ALBUQUERQUE, N.M. — Just a year after New Mexico saw its biggest wildfire on record, one burning through the Gila National Forest on Tuesday was set to take over the top spot.
The U.S. Forest Service said the blaze had grown to about 152,000 acres — just 5,000 acres from breaking the state record and nearly 20,000 more acres since Monday. It is about 15 miles east of Glenwood, N.M., a small town with a few hundred residents.
More than 1,100 firefighters and nine helicopters from around the state were fighting the blaze. But officials said extremely low humidity will keep making efforts against the fire difficult.
The two lightning-sparked fires merged last week to form the giant blaze, which has destroyed 12 cabins and seven small outbuildings. One fire was first spotted May 9 and the second blaze was sparked May 16, but nearly all of the growth has come in recent days due to relentless winds.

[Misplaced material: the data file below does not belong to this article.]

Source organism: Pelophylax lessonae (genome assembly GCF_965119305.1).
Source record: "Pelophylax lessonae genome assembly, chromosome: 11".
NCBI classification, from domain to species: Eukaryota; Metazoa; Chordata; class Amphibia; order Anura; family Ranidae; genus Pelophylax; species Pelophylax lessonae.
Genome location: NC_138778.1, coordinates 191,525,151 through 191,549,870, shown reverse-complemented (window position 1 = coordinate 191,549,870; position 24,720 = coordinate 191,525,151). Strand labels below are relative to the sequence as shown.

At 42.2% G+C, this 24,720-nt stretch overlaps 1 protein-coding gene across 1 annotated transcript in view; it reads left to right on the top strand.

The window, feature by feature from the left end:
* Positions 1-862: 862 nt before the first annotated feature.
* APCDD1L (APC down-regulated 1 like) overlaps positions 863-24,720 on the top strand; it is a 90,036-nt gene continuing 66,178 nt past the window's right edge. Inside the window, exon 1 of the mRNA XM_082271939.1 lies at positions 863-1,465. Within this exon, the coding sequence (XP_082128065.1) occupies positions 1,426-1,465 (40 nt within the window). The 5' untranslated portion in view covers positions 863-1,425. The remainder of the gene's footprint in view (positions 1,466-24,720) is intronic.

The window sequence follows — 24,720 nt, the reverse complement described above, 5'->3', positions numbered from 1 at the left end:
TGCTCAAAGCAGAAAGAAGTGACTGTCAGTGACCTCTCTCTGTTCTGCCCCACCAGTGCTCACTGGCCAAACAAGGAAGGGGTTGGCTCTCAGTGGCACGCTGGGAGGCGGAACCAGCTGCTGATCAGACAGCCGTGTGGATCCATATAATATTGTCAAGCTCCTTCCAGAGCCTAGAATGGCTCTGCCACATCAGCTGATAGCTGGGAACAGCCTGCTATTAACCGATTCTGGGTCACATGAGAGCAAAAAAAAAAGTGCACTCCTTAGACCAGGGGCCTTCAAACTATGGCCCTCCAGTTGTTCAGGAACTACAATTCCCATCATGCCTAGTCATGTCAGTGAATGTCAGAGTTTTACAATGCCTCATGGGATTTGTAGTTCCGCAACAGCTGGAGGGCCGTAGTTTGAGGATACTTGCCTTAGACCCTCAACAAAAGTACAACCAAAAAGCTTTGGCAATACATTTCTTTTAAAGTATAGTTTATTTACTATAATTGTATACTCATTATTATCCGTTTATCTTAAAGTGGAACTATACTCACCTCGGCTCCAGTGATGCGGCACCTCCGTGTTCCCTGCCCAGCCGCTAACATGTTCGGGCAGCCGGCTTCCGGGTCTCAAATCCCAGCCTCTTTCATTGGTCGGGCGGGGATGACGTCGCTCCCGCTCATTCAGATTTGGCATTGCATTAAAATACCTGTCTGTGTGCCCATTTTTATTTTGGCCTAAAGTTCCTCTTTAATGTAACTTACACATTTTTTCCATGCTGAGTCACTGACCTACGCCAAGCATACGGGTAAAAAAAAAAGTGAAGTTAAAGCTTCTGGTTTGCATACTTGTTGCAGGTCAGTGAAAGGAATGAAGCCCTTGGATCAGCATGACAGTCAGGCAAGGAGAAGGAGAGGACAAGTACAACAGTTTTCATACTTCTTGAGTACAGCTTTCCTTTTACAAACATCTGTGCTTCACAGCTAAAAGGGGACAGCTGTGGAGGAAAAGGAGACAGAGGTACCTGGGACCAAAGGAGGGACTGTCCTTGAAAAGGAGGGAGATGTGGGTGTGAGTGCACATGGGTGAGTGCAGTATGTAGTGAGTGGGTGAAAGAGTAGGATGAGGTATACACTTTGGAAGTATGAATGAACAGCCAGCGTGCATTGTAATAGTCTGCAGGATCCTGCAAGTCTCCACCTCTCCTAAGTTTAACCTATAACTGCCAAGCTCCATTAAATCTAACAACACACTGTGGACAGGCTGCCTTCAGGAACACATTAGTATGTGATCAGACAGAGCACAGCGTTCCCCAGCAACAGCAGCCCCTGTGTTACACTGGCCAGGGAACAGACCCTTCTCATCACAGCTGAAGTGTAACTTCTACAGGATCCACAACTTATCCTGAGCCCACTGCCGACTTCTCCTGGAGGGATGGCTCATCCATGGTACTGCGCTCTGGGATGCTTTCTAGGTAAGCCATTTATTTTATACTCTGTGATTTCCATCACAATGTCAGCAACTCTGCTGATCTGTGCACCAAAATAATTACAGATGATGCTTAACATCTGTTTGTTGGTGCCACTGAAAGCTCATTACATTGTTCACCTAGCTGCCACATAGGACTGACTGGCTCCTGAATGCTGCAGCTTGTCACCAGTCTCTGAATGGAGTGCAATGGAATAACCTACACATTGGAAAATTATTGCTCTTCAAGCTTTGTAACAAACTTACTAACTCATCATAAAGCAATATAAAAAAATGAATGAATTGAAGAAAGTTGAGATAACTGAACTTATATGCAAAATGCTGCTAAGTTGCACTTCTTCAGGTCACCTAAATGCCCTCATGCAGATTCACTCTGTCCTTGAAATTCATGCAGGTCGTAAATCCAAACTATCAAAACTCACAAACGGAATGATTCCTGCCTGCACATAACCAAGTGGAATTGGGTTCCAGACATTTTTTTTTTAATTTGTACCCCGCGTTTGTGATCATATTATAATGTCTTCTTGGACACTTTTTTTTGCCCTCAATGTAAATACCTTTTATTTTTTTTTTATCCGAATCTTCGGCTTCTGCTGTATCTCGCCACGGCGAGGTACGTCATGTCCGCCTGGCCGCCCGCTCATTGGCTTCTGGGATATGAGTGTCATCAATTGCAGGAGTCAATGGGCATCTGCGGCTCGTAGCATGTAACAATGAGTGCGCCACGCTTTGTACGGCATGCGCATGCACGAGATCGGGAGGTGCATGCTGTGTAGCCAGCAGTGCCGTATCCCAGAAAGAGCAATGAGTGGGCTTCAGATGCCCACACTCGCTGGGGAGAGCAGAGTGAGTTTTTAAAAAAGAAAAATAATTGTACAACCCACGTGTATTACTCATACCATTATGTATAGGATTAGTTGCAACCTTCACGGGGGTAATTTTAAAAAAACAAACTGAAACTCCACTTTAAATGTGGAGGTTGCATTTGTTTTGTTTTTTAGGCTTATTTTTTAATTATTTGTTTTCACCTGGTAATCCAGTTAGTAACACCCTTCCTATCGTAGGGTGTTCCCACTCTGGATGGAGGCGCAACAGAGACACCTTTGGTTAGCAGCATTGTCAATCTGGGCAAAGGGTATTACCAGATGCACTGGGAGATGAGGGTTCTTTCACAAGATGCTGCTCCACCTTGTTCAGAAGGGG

Those winds forced crews to the sidelines last week as the fire rapidly spread in an isolated area.
Evacuation orders remained in effect for some 200 homes in the vicinity of the historic Wild West mining town of Mogollon, and for about 60 cabins in the nearby community of Willow Creek, where 12 dwellings and 13 outbuildings were lost last Wednesday.
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Officials said areas around some of New Mexico's largest cities, including Albuquerque and as far southeast as Roswell, will see smoke by late Tuesday.
A fire last year that burned about 157,000 acres was the state's largest. That blaze threatened property around Las Alamos National Laboratory, the nation's premier nuclear facility.
Dry and hot conditions in the Southwest have also fueled wildfires in other states, including Colorado. Hundreds of firefighters were at an 8-square-mile fire in western Colorado near that state's border with Utah, and a separate 4-square-mile blaze about 200 miles southwest of Denver.
The Associated Press and Reuters contributed to this report.